USDC in Oregon Finds Covid Shutdowns Resulted Only in Economic Losses


Insurance Policies Must be Read Using the Common Meaning of the Words in the Policy Like “Physical Loss or Damage”

Hillbro LLC d/b/a Hills Restaurant attempted a class action lawsuit against Oregon Mutual Insurance Company seeking a declaratory judgment that its insurance policy covers its business income losses stemming from the COVID-19 pandemic. In Hillbro LLC, dba Hills Restaurant, individually and on behalf of all others similarly situated v. Oregon Mutual Insurance Company, an Oregon corporation, No. 3:21-cv-00382-HZ, United States District Court, D. Oregon (September 7, 2021) dealt with another of the interminable business interruption claims made as a result of the Covid-19 Pandemic.


People across the world have lost their lives and livelihood as a result of the pandemic. The Court sympathizes with the plight of businessowners who suffered significant and even catastrophic financial losses due to the government closure orders.

Plaintiff operates a restaurant and bar in Shoreline, Washington. Compl. Plaintiff insured its business with a business insurance policy from Defendant. Due to the COVID-19 pandemic and business closure orders issued by the state of Washington, “Plaintiff had to close, suspend, and/or curtail its business” leading to financial losses. Although the closure orders allowed restaurants to serve take-out food for off-premises consumption, Plaintiff’s business revenues have significantly reduced because Plaintiff has been unable to use its dining room and full-service bar for on-premises food and beverage consumption. Plaintiff admits that COVID-19 has not been detected in its restaurant.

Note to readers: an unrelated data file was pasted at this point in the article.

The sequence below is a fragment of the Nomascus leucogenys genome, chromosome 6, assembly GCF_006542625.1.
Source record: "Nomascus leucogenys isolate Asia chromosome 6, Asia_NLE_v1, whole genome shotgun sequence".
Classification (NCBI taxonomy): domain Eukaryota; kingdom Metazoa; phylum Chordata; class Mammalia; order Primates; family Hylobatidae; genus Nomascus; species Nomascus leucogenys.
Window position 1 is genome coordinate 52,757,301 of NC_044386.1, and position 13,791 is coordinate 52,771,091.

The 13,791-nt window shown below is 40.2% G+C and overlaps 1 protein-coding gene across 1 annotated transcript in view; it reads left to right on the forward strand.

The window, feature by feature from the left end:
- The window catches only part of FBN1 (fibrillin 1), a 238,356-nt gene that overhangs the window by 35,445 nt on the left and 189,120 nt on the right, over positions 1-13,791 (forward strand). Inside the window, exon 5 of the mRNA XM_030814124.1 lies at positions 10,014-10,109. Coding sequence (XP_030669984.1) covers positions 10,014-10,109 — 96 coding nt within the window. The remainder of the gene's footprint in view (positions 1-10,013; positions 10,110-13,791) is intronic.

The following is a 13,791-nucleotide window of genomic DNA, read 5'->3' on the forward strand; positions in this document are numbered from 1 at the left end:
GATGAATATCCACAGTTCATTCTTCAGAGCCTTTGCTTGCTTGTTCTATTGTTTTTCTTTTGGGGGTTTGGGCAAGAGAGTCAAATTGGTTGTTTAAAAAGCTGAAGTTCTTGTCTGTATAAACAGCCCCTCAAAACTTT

Defendant moved to dismiss Plaintiff’s complaint because there was no “direct physical loss of or damage to” property occurred to invoke coverage under the Business Income and Civil Authority coverages, and no “direct physical loss or damage to” property occurred that would provide coverage under the Extra Expense and Ingress or Egress coverages. Defendant also argues that the Ordinance or Law Exclusion excludes coverage for Plaintiff’s losses.

Applicable Law

Generally, when parties to a contract clearly express in the contract the law that applies, the contractual rights and duties of the parties are governed by the law or laws that the parties have chosen.

Plain Meaning of Policy’s Terms

Each of the coverage provisions apply only if a Covered Cause of Loss occurred. The requirement that the loss be physical, given the ordinary definition of that term, is widely held to exclude alleged losses that are intangible or incorporeal and, thereby, to preclude any claim against the property insurer when the insured merely suffers a detrimental economic impact unaccompanied by a distinct, demonstrable, physical alteration of the property.

Meaning Of “Direct Physical Loss Of Or Damage To Property”

The plain meaning of the policy requires a Covered Cause of Loss to directly cause property to be lost or physically damaged for coverage to exist under the Business Income and Civil Authority provisions. Physical loss or damage means any injury or harm to a natural or material thing. The inclusion of the terms “direct” and “physical” could only have been intended to exclude indirect, nonphysical losses.

While the insured no doubt sustained consequential losses it did not sustain “direct physical loss.” Construing Plaintiff’s allegations in the light most favorable to Plaintiff, the losses Plaintiff alleges are purely economic and not the result of any “direct physical loss of or damage to property.”